Clients in Asia had been developing their capacity for electronic trading in advance of the launch of ETPs in Japan. Since October 2013 they have been accessing U.S. liquidity via SEFs, where trades in interest rate and credit default swaps certified as “made available to trade” have to be conducted, when transacting with parties designated as “U.S. Persons”. In many cases this has been to access a pool of liquidity that is perceived to have concentrated into SEFs, and not as a result of a requirement to act through a trading platform, signifying a notable change in market behaviour.

Europe nears regulatory milestone

Europe’s major trading regulatory milestone is fast approaching. The pieces of legislation designed to reform trading in Europe – MiFID II (Markets in Financial Instruments Directive II) and MiFIR (Markets in Financial Instruments Regulation) – will cover a range of asset classes, not only equities and bonds, but also exchange-traded funds (ETFs), and derivatives.

The final draft of the technical standards for MiFID II was published in September, and will now have to be endorsed by policy-makers before being published in the official journal. The specific rules for derivatives trading come under MiFIR, which sets out requirements for using regulated trading venues, increasing pre- and post-trade transparency, and ensuring non-discriminatory access to central counterparties.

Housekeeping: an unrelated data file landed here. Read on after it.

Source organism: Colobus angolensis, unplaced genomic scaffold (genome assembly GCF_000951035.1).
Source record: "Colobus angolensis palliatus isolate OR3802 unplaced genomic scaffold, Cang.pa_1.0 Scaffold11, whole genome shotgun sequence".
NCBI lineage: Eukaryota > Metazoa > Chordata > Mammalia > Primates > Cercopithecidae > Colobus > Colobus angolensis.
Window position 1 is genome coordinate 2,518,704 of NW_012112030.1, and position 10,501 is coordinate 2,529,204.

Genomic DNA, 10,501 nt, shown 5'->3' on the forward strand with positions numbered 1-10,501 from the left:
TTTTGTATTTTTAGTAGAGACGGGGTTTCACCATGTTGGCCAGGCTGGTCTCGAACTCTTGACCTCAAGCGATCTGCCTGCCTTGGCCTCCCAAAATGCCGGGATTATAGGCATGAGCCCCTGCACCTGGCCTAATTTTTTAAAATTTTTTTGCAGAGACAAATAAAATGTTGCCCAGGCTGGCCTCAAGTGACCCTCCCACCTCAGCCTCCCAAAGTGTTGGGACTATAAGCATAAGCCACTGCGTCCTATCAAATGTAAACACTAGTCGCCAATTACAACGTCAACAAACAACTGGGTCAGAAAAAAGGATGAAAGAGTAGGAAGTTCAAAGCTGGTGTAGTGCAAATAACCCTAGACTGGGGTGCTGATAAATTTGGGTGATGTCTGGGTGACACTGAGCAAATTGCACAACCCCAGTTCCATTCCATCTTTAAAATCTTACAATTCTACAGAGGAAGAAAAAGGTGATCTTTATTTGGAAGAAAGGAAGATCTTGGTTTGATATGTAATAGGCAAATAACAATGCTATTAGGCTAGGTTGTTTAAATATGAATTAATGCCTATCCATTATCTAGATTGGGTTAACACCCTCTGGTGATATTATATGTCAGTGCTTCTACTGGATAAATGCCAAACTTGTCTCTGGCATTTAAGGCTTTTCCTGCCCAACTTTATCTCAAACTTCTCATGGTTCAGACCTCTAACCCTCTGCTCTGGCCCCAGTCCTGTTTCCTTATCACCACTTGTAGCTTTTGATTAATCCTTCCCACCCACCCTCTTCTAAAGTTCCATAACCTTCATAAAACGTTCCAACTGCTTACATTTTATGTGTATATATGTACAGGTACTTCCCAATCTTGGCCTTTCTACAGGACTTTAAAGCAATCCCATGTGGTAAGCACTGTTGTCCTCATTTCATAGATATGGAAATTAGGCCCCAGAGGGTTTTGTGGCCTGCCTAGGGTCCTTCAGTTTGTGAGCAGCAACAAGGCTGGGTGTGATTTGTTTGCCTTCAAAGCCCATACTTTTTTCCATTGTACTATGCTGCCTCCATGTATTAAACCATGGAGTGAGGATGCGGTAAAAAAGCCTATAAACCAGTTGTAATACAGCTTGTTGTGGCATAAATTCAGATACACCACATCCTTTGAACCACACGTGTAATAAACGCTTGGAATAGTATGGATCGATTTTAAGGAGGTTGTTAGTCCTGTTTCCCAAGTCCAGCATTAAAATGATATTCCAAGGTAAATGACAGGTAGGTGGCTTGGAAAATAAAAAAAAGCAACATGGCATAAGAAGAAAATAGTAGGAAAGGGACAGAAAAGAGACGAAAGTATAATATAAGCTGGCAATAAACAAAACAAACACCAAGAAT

European rules are to be enacted in January 2017, and it is still unclear what their impact will be on cross-border transactions. Asia-based clients should, therefore, ensure they are fully informed on the detail of upcoming regulation, and on any potential consequences to their business, well ahead of the rules’ implementation date. 

Technology easing compliance and generating efficiency

Beyond regulating market mechanisms, mandatory electronic trading rules have paved the way for new functionalities on trading platforms, designed to help market participants satisfy the new rules, while creating a more efficient trading workflow. Advanced platforms are offering investors further benefits, including greater pre- and post-trade efficiency, minimised costs, and reduced operational risks.

Compression trading, for instance, has proved highly popular with investors looking to manage their line items and minimise the number of outstanding transactions with clearing houses. In the past, this was a matter of netting or terminating individual trades – a laborious manual process. Since 2013, around $2.4 trillion in notional compression volume has been electronically executed on Tradeweb, demonstrating how innovation can help investors comply with regulations, while generating significant efficiency gains.

It is important to note that the growing adoption of e-trading doesn’t just stem from the requirements of regulatory reform. Mandatory trading rules have acted as a catalyst for behavioural change.  In Japan, the volume of trades in non-mandated instruments conducted on Tradeweb has been rising steadily. This is a clear sign that clients increasingly recognise the significant operational efficiencies electronic execution venues have to offer. As firms become more comfortable performing their transactions electronically, so we will notice that there is a more broadly-based increase in liquidity across the whole marketplace.